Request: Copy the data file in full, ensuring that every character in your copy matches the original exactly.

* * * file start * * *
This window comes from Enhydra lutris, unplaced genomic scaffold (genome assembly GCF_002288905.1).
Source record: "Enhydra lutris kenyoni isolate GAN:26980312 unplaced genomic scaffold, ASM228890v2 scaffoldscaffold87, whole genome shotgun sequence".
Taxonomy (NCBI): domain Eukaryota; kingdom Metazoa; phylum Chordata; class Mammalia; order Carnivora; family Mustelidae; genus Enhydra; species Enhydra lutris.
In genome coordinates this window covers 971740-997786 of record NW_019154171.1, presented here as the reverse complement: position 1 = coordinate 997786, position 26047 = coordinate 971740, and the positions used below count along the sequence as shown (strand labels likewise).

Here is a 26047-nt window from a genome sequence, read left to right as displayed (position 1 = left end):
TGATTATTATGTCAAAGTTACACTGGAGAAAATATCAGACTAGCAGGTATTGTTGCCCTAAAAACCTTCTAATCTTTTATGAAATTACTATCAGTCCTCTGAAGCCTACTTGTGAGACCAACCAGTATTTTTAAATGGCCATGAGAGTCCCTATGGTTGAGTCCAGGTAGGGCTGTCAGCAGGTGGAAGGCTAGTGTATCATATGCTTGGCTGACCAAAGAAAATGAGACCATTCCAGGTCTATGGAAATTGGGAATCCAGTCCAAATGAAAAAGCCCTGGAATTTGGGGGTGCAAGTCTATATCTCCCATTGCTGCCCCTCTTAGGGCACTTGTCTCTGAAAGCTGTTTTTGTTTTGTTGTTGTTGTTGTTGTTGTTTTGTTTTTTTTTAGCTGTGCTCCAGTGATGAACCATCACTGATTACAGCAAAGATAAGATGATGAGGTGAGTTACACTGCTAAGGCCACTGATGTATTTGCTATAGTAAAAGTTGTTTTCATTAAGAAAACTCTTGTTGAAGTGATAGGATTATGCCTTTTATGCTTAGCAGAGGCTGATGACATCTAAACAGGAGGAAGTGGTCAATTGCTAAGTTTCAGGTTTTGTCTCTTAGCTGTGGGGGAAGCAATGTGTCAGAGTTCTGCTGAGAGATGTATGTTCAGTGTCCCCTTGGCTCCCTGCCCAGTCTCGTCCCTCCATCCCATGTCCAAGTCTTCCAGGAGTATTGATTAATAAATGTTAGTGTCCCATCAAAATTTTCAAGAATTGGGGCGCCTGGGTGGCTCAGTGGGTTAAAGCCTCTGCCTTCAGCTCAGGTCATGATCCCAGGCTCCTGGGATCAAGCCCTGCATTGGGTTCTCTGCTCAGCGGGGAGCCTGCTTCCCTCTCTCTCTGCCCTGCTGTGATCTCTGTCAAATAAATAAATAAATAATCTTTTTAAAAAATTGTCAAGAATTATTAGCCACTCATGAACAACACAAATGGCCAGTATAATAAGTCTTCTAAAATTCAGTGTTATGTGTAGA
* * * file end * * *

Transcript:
This window comes from Enhydra lutris, unplaced genomic scaffold (genome assembly GCF_002288905.1).
Source record: "Enhydra lutris kenyoni isolate GAN:26980312 unplaced genomic scaffold, ASM228890v2 scaffoldscaffold87, whole genome shotgun sequence".
Taxonomy (NCBI): domain Eukaryota; kingdom Metazoa; phylum Chordata; class Mammalia; order Carnivora; family Mustelidae; genus Enhydra; species Enhydra lutris.
In genome coordinates this window covers 971740-997786 of record NW_019154171.1, presented here as the reverse complement: position 1 = coordinate 997786, position 26047 = coordinate 971740, and the positions used below count along the sequence as shown (strand labels likewise).

Here is a 26047-nt window from a genome sequence, read left to right as displayed (position 1 = left end):
TGATTATTATGTCAAAGTTACACTGGAGAAAATATCAGACTAGCAGGTATTGTTGCCCTAAAAACCTTCTAATCTTTTATGAAATTACTATCAGTCCTCTGAAGCCTACTTGTGAGACCAACCAGTATTTTTAAATGGCCATGAGAGTCCCTATGGTTGAGTCCAGGTAGGGCTGTCAGCAGGTGGAAGGCTAGTGTATCATATGCTTGGCTGACCAAAGAAAATGAGACCATTCCAGGTCTATGGAAATTGGGAATCCAGTCCAAATGAAAAAGCCCTGGAATTTGGGGGTGCAAGTCTATATCTCCCATTGCTGCCCCTCTTAGGGCACTTGTCTCTGAAAGCTGTTTTTGTTTTGTTGTTGTTGTTGTTGTTGTTTTGTTTTTTTTTAGCTGTGCTCCAGTGATGAACCATCACTGATTACAGCAAAGATAAGATGATGAGGTGAGTTACACTGCTAAGGCCACTGATGTATTTGCTATAGTAAAAGTTGTTTTCATTAAGAAAACTCTTGTTGAAGTGATAGGATTATGCCTTTTATGCTTAGCAGAGGCTGATGACATCTAAACAGGAGGAAGTGGTCAATTGCTAAGTTTCAGGTTTTGTCTCTTAGCTGTGGGGGAAGCAATGTGTCAGAGTTCTGCTGAGAGATGTATGTTCAGTGTCCCCTTGGCTCCCTGCCCAGTCTCGTCCCTCCATCCCATGTCCAAGTCTTCCAGGAGTATTGATTAATAAATGTTAGTGTCCCATCAAAATTTTCAAGAATTGGGGCGCCTGGGTGGCTCAGTGGGTTAAAGCCTCTGCCTTCAGCTCAGGTCATGATCCCAGGCTCCTGGGATCAAGCCCTGCATTGGGTTCTCTGCTCAGCGGGGAGCCTGCTTCCCTCTCTCTCTGCCCTGCTGTGATCTCTGTCAAATAAATAAATAAATAATCTTTTTAAAAAATTGTCAAGAATTATTAGCCACTCATGAACAACACAAATGGCCAGTATAATAAGTCTTCTAAAATTCAGTGTTATGTGTAGA